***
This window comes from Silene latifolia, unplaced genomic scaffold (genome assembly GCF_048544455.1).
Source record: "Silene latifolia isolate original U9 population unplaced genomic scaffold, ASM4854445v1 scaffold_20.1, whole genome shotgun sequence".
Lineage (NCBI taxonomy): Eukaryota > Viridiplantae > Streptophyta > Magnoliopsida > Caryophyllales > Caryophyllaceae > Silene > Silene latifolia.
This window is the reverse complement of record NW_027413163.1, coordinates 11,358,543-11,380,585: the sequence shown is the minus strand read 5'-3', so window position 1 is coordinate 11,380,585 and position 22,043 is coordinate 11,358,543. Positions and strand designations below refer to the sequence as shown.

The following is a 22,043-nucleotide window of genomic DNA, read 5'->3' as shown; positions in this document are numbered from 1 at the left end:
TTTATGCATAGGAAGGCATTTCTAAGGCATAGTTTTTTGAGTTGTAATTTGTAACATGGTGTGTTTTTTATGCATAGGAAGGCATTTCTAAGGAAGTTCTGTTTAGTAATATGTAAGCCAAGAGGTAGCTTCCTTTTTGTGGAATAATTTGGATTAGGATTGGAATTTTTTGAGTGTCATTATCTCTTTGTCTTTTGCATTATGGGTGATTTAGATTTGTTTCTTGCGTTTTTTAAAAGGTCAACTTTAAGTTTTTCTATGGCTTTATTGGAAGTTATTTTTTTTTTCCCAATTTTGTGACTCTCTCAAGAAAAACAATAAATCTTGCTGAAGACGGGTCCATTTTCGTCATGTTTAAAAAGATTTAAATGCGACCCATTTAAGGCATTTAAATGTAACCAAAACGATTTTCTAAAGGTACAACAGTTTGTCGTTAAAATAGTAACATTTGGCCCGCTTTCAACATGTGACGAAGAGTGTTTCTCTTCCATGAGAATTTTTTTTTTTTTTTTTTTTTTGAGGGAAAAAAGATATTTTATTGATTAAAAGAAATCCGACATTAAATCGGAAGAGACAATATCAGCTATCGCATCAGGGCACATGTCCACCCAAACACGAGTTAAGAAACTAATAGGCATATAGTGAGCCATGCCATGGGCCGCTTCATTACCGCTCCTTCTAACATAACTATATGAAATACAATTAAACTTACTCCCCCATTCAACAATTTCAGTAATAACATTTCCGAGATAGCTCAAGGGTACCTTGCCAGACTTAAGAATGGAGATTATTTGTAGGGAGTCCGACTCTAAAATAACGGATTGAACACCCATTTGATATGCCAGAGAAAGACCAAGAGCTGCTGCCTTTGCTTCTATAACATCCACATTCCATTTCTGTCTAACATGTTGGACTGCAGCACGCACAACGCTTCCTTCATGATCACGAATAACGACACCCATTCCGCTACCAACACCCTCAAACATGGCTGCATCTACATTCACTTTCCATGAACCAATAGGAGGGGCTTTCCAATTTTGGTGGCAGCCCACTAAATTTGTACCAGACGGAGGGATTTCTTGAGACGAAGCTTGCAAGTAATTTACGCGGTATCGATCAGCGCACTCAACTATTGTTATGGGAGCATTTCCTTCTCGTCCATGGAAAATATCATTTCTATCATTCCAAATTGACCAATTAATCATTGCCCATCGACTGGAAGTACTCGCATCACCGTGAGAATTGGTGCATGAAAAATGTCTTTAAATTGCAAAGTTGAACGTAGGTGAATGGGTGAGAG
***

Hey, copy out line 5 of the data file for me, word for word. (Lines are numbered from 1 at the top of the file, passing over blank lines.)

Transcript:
The following is a 22,043-nucleotide window of genomic DNA, read 5'->3' as shown; positions in this document are numbered from 1 at the left end: